When an enable signal EN3 is a high voltage level, the counted value of the U/D counter 27 is incremented with the up signal UP rising and decremented with the down signal DN rising. This counted value is provided to the digital VCO 13 shown in FIG. 1 as the center frequency setting value CFV.

Next, the operation of the PLL automatic adjusting circuit 20A structured as above is described.

A control circuit 24A loads an initial value CFVmax/2 to the U/D counter 27 and raises the inhibition signal INH to a high voltage level in response to the pulse of the reset signal RST. By this operation, the frequency f1 becomes the center free running frequency fco. Operations of the counter 21 and the table ROM 22A, as well as the timing of the holding the program data N in a register 23A are the same as shown in FIG. 2. Processing up to this data holding is the first stage of the adjustment. The program data N is specified so that |fco/N-fr| is minimized. In other words, a rough adjustment is performed so that |fco/N-fr| is minimized in the first stage.

Next, a fine adjustment of the second stage is described.

FIG. 5 shows the operations of the control circuit 24A and digital comparator 26.

The count value CV2 of the counter 25 is cleared to zero when the base clock CLK0 rises. After this, the counter 25 counts the output clock CLK during the time T0 until the base clock CLK0 falls.

The voltage levels of the output enable signals EN2 and EN3 remain low (not shown in FIG. 5) until the program data N is held in the register 23A. These enable signals become valid after this holding. After the data N is held, the count value CV2 of the counter 25 becomes fc/(2N).

After the program data N was held, the voltage level of the base clock CLK0 was lowered and the digital comparator 26 compared values, the enable signal EN2 rises to a high voltage level, and the digital comparator 26 outputs the result of the comparison of the count value CV2 and target value TV.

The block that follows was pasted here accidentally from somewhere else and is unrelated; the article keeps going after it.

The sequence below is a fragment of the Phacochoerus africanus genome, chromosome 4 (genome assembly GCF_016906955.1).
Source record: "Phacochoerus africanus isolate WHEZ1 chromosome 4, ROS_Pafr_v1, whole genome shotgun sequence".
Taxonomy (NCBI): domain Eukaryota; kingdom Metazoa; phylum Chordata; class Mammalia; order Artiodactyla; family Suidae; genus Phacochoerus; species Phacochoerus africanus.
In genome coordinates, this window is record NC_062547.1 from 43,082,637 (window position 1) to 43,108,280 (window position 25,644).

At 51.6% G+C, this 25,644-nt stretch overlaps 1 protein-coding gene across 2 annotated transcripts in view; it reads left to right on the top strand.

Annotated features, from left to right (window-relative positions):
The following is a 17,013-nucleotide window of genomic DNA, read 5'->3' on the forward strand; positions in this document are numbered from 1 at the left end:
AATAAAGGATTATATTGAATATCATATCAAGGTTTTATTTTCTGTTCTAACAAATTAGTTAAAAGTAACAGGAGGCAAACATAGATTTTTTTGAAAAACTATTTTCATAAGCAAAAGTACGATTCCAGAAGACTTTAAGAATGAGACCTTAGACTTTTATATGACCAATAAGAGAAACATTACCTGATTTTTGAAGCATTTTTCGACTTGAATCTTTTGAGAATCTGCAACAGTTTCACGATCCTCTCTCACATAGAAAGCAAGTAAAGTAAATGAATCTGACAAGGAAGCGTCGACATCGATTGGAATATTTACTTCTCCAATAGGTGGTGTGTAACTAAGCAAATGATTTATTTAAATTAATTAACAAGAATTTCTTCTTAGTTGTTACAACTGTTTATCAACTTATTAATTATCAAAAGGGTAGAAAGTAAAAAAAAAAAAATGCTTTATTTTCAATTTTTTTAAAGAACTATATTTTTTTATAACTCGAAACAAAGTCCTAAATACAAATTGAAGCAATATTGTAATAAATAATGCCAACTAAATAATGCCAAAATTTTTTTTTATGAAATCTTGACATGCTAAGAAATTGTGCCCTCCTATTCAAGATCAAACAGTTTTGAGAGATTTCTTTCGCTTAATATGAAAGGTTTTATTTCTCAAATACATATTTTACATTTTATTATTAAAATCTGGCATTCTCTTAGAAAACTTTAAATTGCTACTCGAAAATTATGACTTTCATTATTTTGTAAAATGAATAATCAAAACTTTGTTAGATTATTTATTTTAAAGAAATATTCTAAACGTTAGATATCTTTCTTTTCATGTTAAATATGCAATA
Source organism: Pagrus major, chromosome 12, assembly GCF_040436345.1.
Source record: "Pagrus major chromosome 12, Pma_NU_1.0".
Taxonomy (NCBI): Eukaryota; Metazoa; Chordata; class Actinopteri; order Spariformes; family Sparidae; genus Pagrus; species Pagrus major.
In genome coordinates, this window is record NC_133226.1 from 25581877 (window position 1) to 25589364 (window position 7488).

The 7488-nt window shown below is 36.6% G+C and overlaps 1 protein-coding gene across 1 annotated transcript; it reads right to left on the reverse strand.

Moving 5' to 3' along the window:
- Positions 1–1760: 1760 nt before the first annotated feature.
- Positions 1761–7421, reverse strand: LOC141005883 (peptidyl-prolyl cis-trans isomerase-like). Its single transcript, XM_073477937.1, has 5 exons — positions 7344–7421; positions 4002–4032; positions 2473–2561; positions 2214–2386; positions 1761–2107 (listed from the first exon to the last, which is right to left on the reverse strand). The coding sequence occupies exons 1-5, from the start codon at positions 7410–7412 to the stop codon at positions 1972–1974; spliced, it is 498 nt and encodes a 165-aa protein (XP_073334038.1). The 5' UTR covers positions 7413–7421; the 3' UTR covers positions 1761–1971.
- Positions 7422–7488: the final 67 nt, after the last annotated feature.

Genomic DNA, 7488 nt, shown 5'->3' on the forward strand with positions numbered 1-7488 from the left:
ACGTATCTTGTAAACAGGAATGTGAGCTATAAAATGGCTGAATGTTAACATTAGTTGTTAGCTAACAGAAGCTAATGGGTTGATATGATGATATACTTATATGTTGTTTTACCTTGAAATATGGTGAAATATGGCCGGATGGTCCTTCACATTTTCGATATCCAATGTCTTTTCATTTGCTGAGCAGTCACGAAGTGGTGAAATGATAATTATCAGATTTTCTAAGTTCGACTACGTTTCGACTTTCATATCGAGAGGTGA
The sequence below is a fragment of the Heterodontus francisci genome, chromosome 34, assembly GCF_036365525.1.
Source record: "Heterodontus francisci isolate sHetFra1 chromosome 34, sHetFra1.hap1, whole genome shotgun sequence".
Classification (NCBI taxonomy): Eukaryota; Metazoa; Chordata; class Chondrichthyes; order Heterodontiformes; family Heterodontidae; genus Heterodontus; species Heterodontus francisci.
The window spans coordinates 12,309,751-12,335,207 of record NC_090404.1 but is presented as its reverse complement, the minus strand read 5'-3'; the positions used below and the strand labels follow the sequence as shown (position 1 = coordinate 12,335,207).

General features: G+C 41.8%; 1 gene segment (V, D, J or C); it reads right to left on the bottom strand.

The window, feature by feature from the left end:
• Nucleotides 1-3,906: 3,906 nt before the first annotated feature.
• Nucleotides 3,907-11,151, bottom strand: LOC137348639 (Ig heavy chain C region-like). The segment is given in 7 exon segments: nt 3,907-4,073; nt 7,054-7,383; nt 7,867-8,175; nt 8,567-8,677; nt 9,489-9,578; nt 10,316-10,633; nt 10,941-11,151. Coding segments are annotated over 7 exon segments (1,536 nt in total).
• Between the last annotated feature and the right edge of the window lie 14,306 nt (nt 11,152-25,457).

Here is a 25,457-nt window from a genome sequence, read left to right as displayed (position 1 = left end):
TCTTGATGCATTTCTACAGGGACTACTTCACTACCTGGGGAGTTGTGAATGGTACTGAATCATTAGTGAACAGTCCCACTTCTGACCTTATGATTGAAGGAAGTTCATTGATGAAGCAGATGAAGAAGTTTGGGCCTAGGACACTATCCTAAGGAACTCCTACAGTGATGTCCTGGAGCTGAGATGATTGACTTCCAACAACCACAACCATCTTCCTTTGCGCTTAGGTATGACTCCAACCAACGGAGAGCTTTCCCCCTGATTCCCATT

If CV2>TV, namely fc/N>fr, then the center frequency setting value CFV is incremented by a pulse of the up signal UP, the frequency f of output clock CLK rises and fc/N moves closer to the reference frequency fr. Whereas, if CV2>TV, namely fc/N>fr, then the center frequency setting value CFV is decremented by a pulse of the down signal DN, the center frequency fc of the output clock CLK is lowered and fc/N becomes closer to the reference frequency fr. In other words, in the second stage, the fine adjustment is performed so that |fc/N-fr| becomes close to 0.

FIG. 5 shows the case in which the count value CV2 becomes almost equal to the target value TV after CV2<TV occurs twice.

In this second embodiment, the center frequency setting value CFV is adjusted automatically so that the feedback clock frequency fc/N becomes almost equal to the reference frequency fr. With this, the phase is locked quickly and reliably even if there are relatively large variations in digital VCO 13 characteristics because of variations in the manufacturing process of semiconductor devices.

Third Embodiment

FIG. 6 shows a PLL circuit with an automatic adjusting circuit in the third embodiment of the present invention.

If the counter 21 of FIG. 4 counts a noise, the target value TV or the program data N shifts from a desired value and an adjustment may become inaccurate. In this case, an adjustment time becomes longer than the normal case.